Tyler Durden
Wed, 10/26/2022 – 07:39

​ SK Hynix Slashes CapEX After “Unprecedented” Plunge In Chip Demand

South Korean chipmaker SK Hynix Inc. provided a worsening outlook for the already slumping semiconductor market in its latest quarterly report, dashing all hopes for a quick rebound. 

Hynix said it would slash capital expenditures by more than 50% from the current year due to an oversupply of memory chips. It reported that 2022 spending would be between $7 billion and $14 billion, meaning 2023 investments would be dramatically lower. 

The move by Hynix is similar to the memory chip industry’s cuts made during the 2008-09 financial crisis. It may provide the understanding that the global economy is set for a vicious downturn next year. 

“SK Hynix diagnosed that the semiconductor memory industry is facing an unprecedented deterioration in market conditions,” the company wrote in an earnings release, adding that “shipments of PCs and smartphone manufacturers, which are major buyers of memory chips, have decreased.” 

Hynix warned about the steep decline in DRAM and NAND storage prices, falling by at least 20% last quarter. It will cut production gradually and expects elevated memory supply for the remainder of this year. 

The South Korean chipmaker is one of the largest players in the memory space, trailing only Samsung Electronics Co.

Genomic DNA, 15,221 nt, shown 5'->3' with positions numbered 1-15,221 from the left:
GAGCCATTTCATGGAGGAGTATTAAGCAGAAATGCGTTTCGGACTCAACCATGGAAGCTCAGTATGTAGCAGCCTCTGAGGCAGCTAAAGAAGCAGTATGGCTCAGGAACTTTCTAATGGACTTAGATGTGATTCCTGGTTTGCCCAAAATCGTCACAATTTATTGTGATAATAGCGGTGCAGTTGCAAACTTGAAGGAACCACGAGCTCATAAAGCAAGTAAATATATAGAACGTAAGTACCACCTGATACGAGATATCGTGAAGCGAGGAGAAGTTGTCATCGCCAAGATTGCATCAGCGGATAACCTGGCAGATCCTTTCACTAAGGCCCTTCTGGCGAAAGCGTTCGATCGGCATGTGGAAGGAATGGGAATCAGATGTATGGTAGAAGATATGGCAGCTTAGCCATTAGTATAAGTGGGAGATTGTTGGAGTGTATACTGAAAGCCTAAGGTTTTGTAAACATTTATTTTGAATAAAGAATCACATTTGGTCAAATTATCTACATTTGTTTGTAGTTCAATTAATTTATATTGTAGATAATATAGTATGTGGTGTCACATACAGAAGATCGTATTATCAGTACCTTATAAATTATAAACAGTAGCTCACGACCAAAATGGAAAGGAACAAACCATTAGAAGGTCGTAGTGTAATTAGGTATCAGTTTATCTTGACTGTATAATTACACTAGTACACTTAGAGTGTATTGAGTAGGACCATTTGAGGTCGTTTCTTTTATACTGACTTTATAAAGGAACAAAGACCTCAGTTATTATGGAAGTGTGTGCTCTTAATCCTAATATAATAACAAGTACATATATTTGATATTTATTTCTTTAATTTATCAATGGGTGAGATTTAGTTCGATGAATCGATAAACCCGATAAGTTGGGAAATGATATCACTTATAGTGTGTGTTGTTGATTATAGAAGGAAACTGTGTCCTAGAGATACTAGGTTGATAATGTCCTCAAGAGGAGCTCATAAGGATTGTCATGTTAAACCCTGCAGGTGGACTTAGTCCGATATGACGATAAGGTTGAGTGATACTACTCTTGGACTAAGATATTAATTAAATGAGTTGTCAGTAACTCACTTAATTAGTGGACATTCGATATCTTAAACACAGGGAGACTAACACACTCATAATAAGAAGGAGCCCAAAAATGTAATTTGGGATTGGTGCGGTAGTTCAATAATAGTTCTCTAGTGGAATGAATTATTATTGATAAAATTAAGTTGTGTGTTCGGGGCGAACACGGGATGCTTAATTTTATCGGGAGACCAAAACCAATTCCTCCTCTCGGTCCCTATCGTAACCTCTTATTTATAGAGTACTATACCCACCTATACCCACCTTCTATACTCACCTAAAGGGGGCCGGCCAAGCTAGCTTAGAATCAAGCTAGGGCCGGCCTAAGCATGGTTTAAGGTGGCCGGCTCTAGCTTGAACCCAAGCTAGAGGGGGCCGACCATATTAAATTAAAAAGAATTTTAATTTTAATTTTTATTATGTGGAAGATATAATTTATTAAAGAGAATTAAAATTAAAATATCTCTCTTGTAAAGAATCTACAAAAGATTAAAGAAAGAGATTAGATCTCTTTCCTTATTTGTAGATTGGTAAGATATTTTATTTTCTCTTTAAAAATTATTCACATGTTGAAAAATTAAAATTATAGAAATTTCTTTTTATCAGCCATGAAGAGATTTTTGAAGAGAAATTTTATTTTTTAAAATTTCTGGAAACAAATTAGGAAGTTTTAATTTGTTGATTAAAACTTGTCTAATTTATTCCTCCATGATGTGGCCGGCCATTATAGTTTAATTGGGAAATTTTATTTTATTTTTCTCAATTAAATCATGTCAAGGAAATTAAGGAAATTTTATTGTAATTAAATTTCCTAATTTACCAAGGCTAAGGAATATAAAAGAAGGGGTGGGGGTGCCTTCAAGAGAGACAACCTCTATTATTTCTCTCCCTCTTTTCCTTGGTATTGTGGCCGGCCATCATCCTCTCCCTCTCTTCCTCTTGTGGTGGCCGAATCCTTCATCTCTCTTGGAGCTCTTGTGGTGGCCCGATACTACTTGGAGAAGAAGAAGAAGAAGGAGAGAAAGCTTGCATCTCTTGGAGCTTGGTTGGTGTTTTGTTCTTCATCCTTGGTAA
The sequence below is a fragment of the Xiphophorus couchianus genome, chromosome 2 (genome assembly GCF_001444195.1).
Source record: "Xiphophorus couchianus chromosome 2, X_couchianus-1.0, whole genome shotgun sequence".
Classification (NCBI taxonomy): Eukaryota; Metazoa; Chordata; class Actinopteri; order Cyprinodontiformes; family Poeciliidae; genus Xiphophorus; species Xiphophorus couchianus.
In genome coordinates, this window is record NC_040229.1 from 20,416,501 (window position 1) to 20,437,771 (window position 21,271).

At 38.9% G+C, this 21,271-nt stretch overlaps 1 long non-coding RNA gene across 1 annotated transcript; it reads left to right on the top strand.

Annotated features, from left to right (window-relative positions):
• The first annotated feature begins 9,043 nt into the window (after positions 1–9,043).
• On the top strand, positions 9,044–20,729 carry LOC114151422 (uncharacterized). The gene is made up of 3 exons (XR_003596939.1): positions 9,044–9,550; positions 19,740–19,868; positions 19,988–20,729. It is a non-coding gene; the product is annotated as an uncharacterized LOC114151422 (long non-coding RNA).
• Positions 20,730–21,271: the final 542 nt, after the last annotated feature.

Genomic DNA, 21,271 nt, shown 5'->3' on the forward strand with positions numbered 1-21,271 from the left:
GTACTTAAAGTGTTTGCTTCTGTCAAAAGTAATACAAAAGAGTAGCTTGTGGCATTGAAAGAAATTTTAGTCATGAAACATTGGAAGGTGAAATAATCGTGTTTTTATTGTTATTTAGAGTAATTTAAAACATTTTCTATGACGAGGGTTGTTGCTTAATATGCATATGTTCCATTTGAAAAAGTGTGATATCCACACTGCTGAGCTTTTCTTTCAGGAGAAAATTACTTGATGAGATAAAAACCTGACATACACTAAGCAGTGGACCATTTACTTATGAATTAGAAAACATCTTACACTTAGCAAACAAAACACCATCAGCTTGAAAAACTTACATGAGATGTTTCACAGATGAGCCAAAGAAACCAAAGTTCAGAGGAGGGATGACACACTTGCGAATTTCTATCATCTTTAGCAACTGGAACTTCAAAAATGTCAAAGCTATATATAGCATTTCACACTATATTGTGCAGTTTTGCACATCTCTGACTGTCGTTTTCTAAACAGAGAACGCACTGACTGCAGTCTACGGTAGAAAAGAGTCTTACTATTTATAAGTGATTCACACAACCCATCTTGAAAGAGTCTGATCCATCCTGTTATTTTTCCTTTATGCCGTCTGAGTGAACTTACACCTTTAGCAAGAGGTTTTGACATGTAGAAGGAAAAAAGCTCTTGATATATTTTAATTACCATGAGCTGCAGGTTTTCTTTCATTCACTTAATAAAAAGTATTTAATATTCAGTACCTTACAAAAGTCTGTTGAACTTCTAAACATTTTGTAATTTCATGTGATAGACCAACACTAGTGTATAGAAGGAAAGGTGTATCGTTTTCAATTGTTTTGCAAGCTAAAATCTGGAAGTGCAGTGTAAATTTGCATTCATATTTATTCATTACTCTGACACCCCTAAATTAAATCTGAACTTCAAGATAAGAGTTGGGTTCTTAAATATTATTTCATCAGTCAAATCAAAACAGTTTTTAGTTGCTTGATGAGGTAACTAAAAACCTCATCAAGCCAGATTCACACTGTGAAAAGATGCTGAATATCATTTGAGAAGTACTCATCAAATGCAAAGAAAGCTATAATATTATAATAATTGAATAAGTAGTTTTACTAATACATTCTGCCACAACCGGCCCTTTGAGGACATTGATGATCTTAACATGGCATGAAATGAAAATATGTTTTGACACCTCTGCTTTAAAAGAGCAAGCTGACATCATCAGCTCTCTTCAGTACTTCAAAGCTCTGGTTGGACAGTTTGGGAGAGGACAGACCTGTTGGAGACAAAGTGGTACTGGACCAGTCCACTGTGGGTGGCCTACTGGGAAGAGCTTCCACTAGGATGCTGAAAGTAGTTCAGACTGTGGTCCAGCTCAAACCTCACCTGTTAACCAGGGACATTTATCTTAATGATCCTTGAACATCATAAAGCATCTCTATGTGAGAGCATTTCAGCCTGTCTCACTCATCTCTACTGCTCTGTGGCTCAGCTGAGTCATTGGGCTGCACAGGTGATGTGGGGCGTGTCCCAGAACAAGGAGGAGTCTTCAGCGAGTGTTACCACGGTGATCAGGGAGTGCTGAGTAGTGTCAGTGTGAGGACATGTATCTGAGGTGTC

Last month, Korea Economic Daily warned Samsung “lowered its semiconductor sales forecast for the second half of the year by more than 30%.” The newspaper attributed declining semiconductors demand “as the economy froze due to central bank rate hikes caused by global inflation.” 

The paper warned: “As the semiconductor industry has entered a full-fledged ice age, there are many forecasts in the industry that the recession will continue until the first half of next year when semiconductor inventories are eliminated.” 

Hebe Chen, an analyst at IG Markets Ltd., wrote Hynix’s massive capital expenditure cut is a “bold statement demonstrating their determination to confront the escalated uncertainties.”

“This CAPEX cut is a strong action that the market has been waiting for,” Greg Roh, head of technology research at HMC Investment & Securities, said after the earnings report. The move by the company could clear the memory glut by the second half of next year. 

Global chip demand has rapidly slowed in recent quarters due to a plunge in shipments of PCs and smartphones as consumers and companies pull back on spending. 

“I would say the current downturn is very severe for everyone involved in an unprecedented manner,” Noh Jong-won, the company’s chief marketing officer, said in an earnings call.

Besides Hynix, Texas Instruments Inc. also offered more gloom for the industry. It warned about a chip slowdown for personal devices and in the industrial-equipment market. 

Other chip companies such as Taiwan Semiconductor Manufacturing Co., Intel Corp., and Nvidia Corp. have all warned about sliding demand this year. 

The Philadelphia Stock Exchange Semiconductor Index has slid more than 40% since peaking in late 2021. 

Hynix also warned that the Biden administration’s chip restrictions on China could force closures of at least one major plant — though it said that would be in an “extreme situation.” 

We recently pointed out that prices of graphics processing units have also plunged in recent months. Perhaps, this fall could be a great time to build out a gaming trading computer for a fraction of the price compared to where prices were earlier this year. 

Tyler Durden
Wed, 10/26/2022 – 07:39